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Sarah-Ann Shaw will leave ‘big shoes to fill’ for Boston journalists, advocates

Sarah-Ann Shaw was presented with The Open Door Award, on May 8, 2016. In 1969, Shaw became Boston's first female African-American television reporter. Here, she is greeted by a friend after receiving the award.Pat Greenhouse/Globe Staff

For Black History Month, the Globe is featuring profiles on the living civil rights leaders who were named Boston “heroes” on the 1965 Freedom Plaza that surrounds the Embrace sculpture.

Editor’s note: Sarah-Ann Shaw died on March 21 at 90 at her home in Boston. Read her full obituary.

”To thine own self be true” — this six-word line from Shakespeare’s Hamlet could serve as the living mantra for Sarah-Ann Shaw‘s decades-long career.

Indeed, Shaw shaped the local media and civil rights scene with her fearless advocacy, her care for her community, and most importantly, her commitment to integrity. While Shaw, 90, couldn’t talk to The Boston Globe for this story, her family members and some of Boston’s most prominent journalists reiterated the characteristics that defined her overarching legacy.


“She never, ever, ever let up,“ said Callie Crossley, host of GBH’s “Under the Radar,” and former longtime host of “Basic Black.” “She focused on the kinds of things that needed to be addressed, whether people wanted to hear it or not.”

Shaw’s deep Boston roots aided and directed her coverage of the city’s communities. Born Sarah-Ann King, she grew up in Roxbury and attended Boston Public Schools. Shaw was one of the few Black pupils to graduate from the Girls’ Latin School, what’s now Boston Latin Academy, in 1952, and she later studied at Boston University.

Growing up, Shaw participated in the NAACP youth league. She jumped into the Northern Student Movement, to battle injustice against Black people in the northern states, and rubbed shoulders with the minds behind the Freedom Schools and Operation Exodus.

In 1968, Shaw made several appearances on “Say Brother,” the African-American focused public television program now calledBasic Black.” The next year, Shaw was hired as a general assignment reporter at WBZ, and became the first Black woman reporter at the TV station. During a career that spanned until her retirement in 2000, she covered pivotal events in the city’s history, from desegregation to Mel King’s historic mayoral race to Nelson Mandela’s visit to Boston.


When Shaw worked as a TV reporter, everyone leaned on her to tell their story, said Klare E. Shaw, Sarah-Ann’s daughter.

“We couldn’t even go to the grocery store without people coming up and talking to you about a problem they thought was a story,” she joked.

But the community’s reliance on Sarah-Ann Shaw to tell their stories wasn’t without reason; her reputation was that she approached each task with integrity. Klare Shaw said her mom went the extra mile to amplify positive stories about Boston’s communities of color, and to shed light on movements for better welfare payments or criminal justice reform.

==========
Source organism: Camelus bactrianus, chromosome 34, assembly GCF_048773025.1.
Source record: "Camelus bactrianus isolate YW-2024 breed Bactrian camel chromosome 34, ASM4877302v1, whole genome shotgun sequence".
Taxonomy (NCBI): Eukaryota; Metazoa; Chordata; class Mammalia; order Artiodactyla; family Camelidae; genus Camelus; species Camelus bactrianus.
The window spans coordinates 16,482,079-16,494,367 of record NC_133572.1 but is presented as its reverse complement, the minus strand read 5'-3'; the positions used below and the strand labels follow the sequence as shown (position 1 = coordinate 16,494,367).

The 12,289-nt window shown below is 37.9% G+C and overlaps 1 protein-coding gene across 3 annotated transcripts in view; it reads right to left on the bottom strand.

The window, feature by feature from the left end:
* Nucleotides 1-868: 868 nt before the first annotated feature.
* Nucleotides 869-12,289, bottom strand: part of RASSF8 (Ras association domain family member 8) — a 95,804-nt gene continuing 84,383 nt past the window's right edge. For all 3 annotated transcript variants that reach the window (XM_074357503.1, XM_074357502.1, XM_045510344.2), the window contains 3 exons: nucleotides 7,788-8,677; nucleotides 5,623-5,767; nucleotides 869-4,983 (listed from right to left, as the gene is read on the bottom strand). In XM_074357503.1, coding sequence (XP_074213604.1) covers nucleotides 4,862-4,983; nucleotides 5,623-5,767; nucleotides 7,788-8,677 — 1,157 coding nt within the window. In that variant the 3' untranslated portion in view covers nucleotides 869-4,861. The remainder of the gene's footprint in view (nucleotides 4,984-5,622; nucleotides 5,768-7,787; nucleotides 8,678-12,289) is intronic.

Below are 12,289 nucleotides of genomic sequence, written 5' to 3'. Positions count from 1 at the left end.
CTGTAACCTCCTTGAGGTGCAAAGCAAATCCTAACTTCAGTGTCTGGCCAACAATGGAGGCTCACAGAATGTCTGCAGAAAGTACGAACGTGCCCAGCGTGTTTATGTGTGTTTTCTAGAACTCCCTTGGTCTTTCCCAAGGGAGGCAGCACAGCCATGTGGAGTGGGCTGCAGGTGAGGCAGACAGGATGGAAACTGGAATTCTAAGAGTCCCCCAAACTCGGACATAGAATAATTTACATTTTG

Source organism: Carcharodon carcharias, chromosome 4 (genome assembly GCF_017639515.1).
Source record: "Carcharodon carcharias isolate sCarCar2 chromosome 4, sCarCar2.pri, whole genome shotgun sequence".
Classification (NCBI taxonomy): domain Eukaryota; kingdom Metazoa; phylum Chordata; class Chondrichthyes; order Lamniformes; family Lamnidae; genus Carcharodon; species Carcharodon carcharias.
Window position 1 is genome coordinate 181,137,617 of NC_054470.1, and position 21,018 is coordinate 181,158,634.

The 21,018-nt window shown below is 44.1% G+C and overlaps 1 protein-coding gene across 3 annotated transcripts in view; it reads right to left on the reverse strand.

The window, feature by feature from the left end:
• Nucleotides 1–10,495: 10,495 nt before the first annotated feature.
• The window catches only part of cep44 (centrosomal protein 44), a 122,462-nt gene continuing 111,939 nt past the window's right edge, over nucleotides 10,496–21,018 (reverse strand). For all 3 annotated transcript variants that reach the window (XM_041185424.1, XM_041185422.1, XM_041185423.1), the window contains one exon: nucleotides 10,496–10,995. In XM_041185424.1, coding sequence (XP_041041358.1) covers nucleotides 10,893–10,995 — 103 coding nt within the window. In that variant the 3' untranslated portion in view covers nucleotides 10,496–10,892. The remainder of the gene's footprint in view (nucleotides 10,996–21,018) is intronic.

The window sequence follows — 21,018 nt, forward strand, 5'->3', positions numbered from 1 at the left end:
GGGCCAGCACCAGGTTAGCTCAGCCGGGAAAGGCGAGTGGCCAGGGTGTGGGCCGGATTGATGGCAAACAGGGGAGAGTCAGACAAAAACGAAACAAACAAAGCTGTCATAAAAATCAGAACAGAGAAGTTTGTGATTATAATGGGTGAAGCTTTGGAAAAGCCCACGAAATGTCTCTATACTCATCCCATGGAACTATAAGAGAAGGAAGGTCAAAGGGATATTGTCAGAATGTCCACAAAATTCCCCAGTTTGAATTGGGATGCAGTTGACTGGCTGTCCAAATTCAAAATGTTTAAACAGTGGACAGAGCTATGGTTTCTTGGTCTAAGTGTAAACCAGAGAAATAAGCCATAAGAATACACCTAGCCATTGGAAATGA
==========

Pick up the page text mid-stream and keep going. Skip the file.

Sarah-Ann Shaw also infused her journalism with empathy. When Roxbury students were bused into South Boston during desegregation, Klare Shaw said her mother made sure to be at the scene to look out for the youth.

“She wanted to be there not just to cover the story, but so the students getting off the buses would see a face they knew, and know someone was there watching their backs,” Shaw said.

Despite retiring more than two decades ago, Sarah-Ann Shaw’s impact on local news is still immense. Jon Keller, political analyst for WBZ, sits at Shaw’s old desk in the newsroom, and sees it as a constant reminder of the trailblazer who paved a way forward for many journalists.


“These are big shoes to fill,” Keller said.

Keller joined WBZ after Shaw retired, but still interacted with the civil rights leader through her constant feedback on his stories, or by analyzing her large body of work in the news archives. As someone who‘s called on to add his perspective to news events, Keller has a special appreciation for someone like Shaw, whose community roots guided her stories.

“I go beyond reporting to offer perspective and analysis,” he said. “Would that even be possible without the groundwork of people like Sarah-Ann?”

Klare Shaw estimated her mother has received hundreds of awards over her 90 years. As recently as 2022, Shaw, along with Mel King and Clementina Chery, received Torch-Bearer awards for their impacts both locally and nationally.

But Sarah-Ann Shaw’s selection as a 1965 Freedom Plaza honoree stood out among the accolades, her daughter said, because of its ability to bring some of the civil rights movement’s biggest contributors together to reflect on their work.

“So many of these people were in the trenches with her,” Klare Shaw said. “We wouldn’t even have a Michelle Wu without these folks; things would’ve been stuck the way they were.“

This story was produced by the Globe’s Money, Power, and Inequality team, which covers the racial wealth gap in Greater Boston. You can sign up for the newsletter here.

Tiana Woodard is a Report for America corps member covering Black neighborhoods. She can be reached at tiana.woodard@globe.com. Follow her @tianarochon.